Welcome!

Microservices Expo Authors: Pat Romanski, Liz McMillan, Carmen Gonzalez, Gerardo A Dada, Kalyan Ramanathan

Related Topics: @CloudExpo

@CloudExpo: Article

The Future of Cloud Computing

We poll leading on-demand infrastructure experts, IT industry execs and commentators on The Shape of the Cloud To Come

As new offerings like Amazon's CloudFront, Microsoft's Azure, Hosting.com's CloudNine and VMware's vCloud are rolled out week in, week out, the worldwide cloud computing momentum continues to grow.

Here, SYS-CON's Cloud Computing Journal surveys a globe-girdling network of leading infrastructure experts, IT industry executives and technology commentators for their views on The Shape of Cloud Computing To Come.


Contributors include Salesforce.com's Peter Coffee, Geve Perry of GigaSpaces, Ben Rushlo from Keynote Systems, Cloud Computing Journal editor-in-chief Alan Williamson, Enomaly founder Reuven Cohen, open source entrepreneur Krishnan Subramanian and Markus Klems of the FZI Research Center for Information Technology in Germany.

PETER COFFEE
Director, Platform Research - Salesforce.com

Peter Coffee was Technology Editor for industry journals PC Week and eWEEK from 1989 through 2007, after spending the prior decade in project management at Exxon and in PC planning and AI applications research at The Aerospace Corporation. He is the author of "How to Program Java" and "Peter Coffee Teaches PCs"; he served as a member of the X3J13 standards committee for ANSI Common Lisp.

1. Developer communities and system integrators will defect, in growing numbers, from established enterprise software vendors that have failed to deliver real innovation and value during the past several years.

2. Lower costs of market entry / application deployment, faster payback on development costs, and superior return on investment will make cloud-based platforms the target of choice for both entrepreneurial and enterprise developers.

3. Improved understanding of process and governance risk will shift the preferences of IT owners and regulators away from the cost and inconsistency of on-premise IT, and toward the auditable and highly professional security practices of cloud-service providers.

4. Mainstream consumers will become more aggressive in lowering their cost of both personal and business computing, and will become far more accepting of lightweight client machines running free and open-source operating systems and applications -- including application-oriented Internet clients like Google's Chrome.

5. The generation raised on broadband connections, Google search and Facebook community membership will not fear to rely on Web-delivered applications and resources for both work and leisure.

6. Companies will redefine the "C" in "CRM" to mean "Community" rather than "Customer": they will build systems that engage their partners and customers in cooperative processes of product and service improvement, rather than building only inward-looking systems for in-house analysis of the world outside the company's wall.

7. Developers outside the U.S. and Europe -- specifically those in India, China and Brazil -- will find their most rapidly growing opportunities in their own home markets, and will shift their focus toward building high-value applications for compatriot companies rather than providing low-cost labor to mature markets overseas.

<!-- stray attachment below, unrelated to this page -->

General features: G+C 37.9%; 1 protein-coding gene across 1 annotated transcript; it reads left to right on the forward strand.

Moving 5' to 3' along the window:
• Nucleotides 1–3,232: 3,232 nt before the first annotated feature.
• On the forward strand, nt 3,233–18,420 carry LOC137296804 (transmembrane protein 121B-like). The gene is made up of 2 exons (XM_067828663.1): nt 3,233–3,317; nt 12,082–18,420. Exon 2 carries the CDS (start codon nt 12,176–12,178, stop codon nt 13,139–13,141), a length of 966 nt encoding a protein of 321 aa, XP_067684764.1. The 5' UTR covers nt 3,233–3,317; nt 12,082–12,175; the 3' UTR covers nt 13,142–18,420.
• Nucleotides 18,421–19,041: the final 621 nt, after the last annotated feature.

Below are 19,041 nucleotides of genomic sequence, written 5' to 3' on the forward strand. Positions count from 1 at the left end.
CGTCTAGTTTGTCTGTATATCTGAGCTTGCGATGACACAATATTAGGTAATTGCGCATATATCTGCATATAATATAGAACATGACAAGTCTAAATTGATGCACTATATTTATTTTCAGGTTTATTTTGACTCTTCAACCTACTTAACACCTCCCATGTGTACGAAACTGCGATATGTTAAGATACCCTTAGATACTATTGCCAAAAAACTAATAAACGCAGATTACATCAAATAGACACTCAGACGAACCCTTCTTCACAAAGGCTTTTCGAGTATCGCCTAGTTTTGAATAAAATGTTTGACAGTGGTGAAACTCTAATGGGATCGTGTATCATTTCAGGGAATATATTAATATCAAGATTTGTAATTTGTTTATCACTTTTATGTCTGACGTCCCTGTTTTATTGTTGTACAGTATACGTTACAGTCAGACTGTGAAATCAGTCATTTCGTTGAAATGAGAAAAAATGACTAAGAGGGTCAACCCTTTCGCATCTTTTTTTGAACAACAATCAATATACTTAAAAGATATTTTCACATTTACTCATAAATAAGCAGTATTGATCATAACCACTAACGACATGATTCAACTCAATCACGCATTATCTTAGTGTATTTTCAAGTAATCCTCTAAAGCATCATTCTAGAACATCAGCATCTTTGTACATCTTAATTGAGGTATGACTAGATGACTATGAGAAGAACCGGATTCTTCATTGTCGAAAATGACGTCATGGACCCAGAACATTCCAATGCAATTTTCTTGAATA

8. Software market cycles will rapidly accelerate to Web speed, with multiple releases per year, rather than the glacial pace of multi-year upgrade cycles that currently results in most IT sites running legacy versions of cumbersome bloatware.

9. Global growth in development demand will increase the importance of high-leverage application frameworks that enable more rapid development of higher-quality products.

10. Too many development teams will minimize short-term pain, rather than maximizing gain, and will find themselves made irrelevant by teams that kept pace with new opportunities.


GEVA PERRY
GM of Cloud Computing, GigaSpaces

Geva Perry is General Manager of Cloud Computing at GigaSpaces, responsible for all marketing and business development activities at GigaSpaces, including strategy and positioning, product marketing, analyst/media relations and strategic alliances. Prior to joining GigaSpaces, he was COO at SeeRun, a developer of real-time business activity monitoring software. He has an MBA from Columbia Business School.

1. Trend of Large Vendors Entering Cloud Computing Will Accelerate

Amazon, Google, CA, Microsoft and IBM have all announced various initiatives in cloud computing. In 2009 this trend will accelerate with more coming from these vendors as well as VMWare, Citrix, Sun, HP, Cisco, Intuit, Symantec, Yahoo (if they remain independent) and others.

2. All Major IDEs Will Offer Cloud Deployment Options

Similar offerings to that of pioneering Aptana Cloud, as well as the announced but not yet available Visual Studio cloud offering, will be made by all major IDEs, with plug-ins for multiple cloud providers, including Amazon Web Services, GoGrid, Joyent, AppNexus, Flexiscale, Google App Engine and others.

3. Platform-as-a-Service Will Take Its First Steps into the Mainstream

In 2009, developers will start seeing web-based development and deployment platforms as a viable option for application development. Platforms such as Heroku, aimed at Ruby-on-Rails, will be in a particularly strong position to take advantage of this trend, but others as well. PaaS offering such as Force.com, Morph Labs, Bungee Connect the GigaSpaces Cloud Framework and others will mature and see initial adoption in the enterprise. Read more in the Thoughts on PaaS post.

4. A Next-Generation of “Middleware for the Cloud” Will Rise in Dominance Over Traditional J2EE Application Servers

Both start-ups and enterprises will come to realize in 2009 that the middleware products they have been using in dedicated physical server environments just don’t cut in the clouds. The promise of the cloud’s utility model (pay-per-use) cannot be taken advantage of without application platform that enable the application to both grow and shrink based on Service-Level Agreements (SLAs). Therefore, a new generation of application servers, such as GigaSpaces XAP and Appistry, will grow in popularity among the mainstream of cloud users.

5. System Administration & Configuration and Network Management Will Become a Sexy Field Bursting with Innovation